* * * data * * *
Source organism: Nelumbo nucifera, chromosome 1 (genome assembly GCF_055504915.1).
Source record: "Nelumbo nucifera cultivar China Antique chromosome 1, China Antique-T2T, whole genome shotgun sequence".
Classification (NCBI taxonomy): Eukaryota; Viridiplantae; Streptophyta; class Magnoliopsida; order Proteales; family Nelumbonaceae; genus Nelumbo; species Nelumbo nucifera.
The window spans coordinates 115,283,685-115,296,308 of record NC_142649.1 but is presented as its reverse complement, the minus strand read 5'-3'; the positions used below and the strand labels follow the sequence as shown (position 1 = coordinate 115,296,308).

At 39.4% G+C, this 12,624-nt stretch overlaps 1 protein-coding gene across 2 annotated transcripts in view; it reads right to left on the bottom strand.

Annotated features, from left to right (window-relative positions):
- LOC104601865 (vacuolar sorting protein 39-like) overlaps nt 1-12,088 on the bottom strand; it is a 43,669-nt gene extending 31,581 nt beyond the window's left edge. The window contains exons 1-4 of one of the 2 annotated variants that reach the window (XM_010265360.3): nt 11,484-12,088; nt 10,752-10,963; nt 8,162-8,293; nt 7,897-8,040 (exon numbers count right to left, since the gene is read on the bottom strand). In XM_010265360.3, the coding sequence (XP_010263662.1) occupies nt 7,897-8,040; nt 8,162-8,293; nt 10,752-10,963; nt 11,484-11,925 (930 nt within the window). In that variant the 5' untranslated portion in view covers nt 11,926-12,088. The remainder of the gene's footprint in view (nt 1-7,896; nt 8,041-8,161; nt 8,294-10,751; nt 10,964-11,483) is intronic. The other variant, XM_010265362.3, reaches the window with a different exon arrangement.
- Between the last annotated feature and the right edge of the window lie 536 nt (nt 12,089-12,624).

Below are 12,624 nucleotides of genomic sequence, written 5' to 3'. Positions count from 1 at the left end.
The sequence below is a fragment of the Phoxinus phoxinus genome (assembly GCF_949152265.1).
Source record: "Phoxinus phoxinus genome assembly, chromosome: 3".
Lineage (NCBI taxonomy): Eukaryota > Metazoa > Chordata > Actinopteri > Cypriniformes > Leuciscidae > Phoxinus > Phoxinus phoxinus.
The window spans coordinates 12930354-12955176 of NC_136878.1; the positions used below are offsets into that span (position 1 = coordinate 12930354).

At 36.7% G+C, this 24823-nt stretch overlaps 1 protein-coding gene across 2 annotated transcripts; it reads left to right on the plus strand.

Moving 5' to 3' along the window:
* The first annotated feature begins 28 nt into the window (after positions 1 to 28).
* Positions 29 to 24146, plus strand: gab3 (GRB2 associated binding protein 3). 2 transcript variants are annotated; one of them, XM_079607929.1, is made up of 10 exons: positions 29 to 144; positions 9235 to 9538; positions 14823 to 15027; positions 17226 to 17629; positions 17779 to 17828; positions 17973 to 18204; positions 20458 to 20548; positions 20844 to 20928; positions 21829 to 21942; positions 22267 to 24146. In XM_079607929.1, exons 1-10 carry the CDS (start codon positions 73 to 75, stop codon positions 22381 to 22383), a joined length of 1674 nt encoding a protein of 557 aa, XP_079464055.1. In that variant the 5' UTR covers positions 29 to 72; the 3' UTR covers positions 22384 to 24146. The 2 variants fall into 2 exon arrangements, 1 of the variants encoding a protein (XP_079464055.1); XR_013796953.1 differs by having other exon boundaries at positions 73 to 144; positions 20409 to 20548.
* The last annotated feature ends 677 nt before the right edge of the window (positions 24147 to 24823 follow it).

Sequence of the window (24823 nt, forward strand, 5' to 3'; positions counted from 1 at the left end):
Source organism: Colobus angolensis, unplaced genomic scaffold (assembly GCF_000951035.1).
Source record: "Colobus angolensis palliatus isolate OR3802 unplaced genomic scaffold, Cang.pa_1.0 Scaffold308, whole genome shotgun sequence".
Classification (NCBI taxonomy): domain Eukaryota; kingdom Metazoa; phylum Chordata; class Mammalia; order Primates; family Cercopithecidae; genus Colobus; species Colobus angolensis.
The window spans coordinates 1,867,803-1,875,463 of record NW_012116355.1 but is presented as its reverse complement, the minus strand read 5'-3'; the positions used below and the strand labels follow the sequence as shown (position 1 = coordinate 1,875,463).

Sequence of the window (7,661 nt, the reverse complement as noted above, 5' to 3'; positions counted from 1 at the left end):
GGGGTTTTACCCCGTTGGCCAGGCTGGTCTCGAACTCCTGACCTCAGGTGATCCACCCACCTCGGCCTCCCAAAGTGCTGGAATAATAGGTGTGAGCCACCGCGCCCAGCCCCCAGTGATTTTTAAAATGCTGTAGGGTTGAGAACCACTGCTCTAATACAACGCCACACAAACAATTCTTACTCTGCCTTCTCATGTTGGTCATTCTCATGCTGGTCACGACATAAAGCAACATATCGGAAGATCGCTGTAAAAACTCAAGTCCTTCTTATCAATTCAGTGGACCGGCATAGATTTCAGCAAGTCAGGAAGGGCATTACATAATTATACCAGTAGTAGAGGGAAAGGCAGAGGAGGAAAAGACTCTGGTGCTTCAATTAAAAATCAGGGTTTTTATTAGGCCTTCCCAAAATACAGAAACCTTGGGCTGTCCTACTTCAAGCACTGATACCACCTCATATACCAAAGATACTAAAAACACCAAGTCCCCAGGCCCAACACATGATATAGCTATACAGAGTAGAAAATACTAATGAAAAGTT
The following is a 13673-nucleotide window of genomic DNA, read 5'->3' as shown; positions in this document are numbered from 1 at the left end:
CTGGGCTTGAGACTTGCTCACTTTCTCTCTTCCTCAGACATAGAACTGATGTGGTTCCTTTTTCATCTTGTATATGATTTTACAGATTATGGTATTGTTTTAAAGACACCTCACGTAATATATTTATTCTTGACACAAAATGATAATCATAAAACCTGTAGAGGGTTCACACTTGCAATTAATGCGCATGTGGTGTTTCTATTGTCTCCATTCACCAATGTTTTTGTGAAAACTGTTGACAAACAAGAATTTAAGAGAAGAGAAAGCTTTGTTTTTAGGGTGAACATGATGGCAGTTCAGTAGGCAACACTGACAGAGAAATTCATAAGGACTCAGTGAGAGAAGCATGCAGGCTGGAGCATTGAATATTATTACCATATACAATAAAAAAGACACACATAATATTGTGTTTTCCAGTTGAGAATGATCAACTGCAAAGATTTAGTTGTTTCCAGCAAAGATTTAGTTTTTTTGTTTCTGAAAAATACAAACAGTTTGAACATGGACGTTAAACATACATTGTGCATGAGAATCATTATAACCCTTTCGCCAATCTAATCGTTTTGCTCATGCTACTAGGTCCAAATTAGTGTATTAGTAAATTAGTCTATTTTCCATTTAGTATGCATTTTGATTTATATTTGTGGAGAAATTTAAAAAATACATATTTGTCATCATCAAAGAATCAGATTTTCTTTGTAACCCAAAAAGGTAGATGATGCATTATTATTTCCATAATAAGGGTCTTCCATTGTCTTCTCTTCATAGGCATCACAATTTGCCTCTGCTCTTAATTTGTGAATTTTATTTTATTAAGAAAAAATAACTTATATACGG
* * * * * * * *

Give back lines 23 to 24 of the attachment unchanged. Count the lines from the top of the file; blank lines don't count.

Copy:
The window spans coordinates 1,867,803-1,875,463 of record NW_012116355.1 but is presented as its reverse complement, the minus strand read 5'-3'; the positions used below and the strand labels follow the sequence as shown (position 1 = coordinate 1,875,463).

Sequence of the window (7,661 nt, the reverse complement as noted above, 5' to 3'; positions counted from 1 at the left end):